Most moms struggle with patience. I am no exception and I boldly confessed that weakness in The Passionate Mom. I have studied, prayed and diligently tried to master patience. I have even turned to quotes from wise sages for inspiration as you can see below. If you struggle with patience too, you can consider this a leg up on your research. Feel free to copy my homework about why I need to grow patience.
1. Patience will make you wiser.
“Patience is the companion of wisdom.” —Augustine
Impatience has led me to make unwise parenting decisions. For example, I have often chosen to rescue my kids rather than patiently watch them fail. My children, in return, learned how to use this to their advantage. The scene would play out like this: One of my kids would have a paper or project, and sit there stumped. Soon it would get late, and I would get impatient and frustrated with the time. Finally, I’d jump in to help. Maybe even more than help. Definitely more than help. My impatience interfered with a lesson my son or daughter needed to learn. I should have let my child fail. Then he or she would have learned to work at it a little harder. Wisdom dictates that I discipline myself and patiently let my child work it out rather than jump to the rescue. (click to tweet)
2. Patience will calm conflict.
“A hot-tempered person stirs up conflict, but the one who is patient calms a quarrel.” —Proverbs 15:18
I can be hot-tempered, and it has stirred up conflict in my home. Actually, my temper is more quirky than hot. I can let a lot roll off my shoulders, and then I hit a wall. When that happens, my patience evaporates and my temper goes from a comfortable 72 degrees to 110 in seconds flat. At other times my patience is like my car keys—I lose it often, and then I find it in the strangest places. I can lose my patience over a dozen silly things and then be super patient with something else. The regrettable reality is that many times I have created stress in my home over things that could have been settled more efficiently with patient words and a calm, objective demeanor. It causes me great pain to think about that.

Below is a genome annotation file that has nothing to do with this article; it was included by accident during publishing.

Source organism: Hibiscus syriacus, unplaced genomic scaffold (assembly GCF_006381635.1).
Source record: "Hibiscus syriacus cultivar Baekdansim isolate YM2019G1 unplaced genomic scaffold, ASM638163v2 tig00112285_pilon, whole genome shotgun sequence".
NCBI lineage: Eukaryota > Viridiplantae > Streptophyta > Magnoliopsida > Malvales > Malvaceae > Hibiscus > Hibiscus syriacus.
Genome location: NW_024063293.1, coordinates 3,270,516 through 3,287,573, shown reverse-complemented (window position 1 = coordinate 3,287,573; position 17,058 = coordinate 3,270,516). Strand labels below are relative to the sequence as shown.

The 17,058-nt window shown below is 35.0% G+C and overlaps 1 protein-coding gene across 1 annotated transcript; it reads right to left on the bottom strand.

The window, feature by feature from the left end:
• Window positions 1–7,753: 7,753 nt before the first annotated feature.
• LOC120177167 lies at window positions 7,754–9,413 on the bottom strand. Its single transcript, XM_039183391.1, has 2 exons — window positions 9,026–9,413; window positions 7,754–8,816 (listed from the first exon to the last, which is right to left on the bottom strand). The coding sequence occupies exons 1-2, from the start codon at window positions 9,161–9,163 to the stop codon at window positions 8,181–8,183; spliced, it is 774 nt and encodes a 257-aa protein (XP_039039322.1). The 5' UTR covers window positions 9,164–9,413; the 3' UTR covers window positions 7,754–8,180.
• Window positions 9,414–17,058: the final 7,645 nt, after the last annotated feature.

3. Patience will circumvent sorrow.
“If you are patient in a moment of anger, you will escape a hundred days of sorrow.” —Chinese proverb
Even as I write this, I am amazed and ashamed that I am not better at being patient. Just today, one of my children successfully pushed a button that sent my husband and me into an impatient exchange of words. Looking back, I think the child knew exactly what he was doing, and we didn’t. Children learn how to work their parents. This is especially true of younger siblings who get the benefit of watching their older brothers and sisters succeed and fail in their efforts to sway their parents.
My child read me today, made some innate calculations, and gambled that this would be a good time to get his way. He knew I was wearing thin on the subject at hand, and that if I lost my patience, he might succeed. Well, he did succeed with me; however, his father overheard the exchange and interceded by overriding me and vetoing my son’s proposal. My son, knowing he was halfway there, did not give up. The result was a three-way discussion that, as I said, ended in an impatient exchange between my husband and me—in front of my child.
Children learn from watching us—for good or for bad. We must model the virtues we want to instill. If we don’t, the exact opposite will occur. If they watch us enough times, we will be watching them lose their patience for hundreds of days to come, and that will bring much sorrow.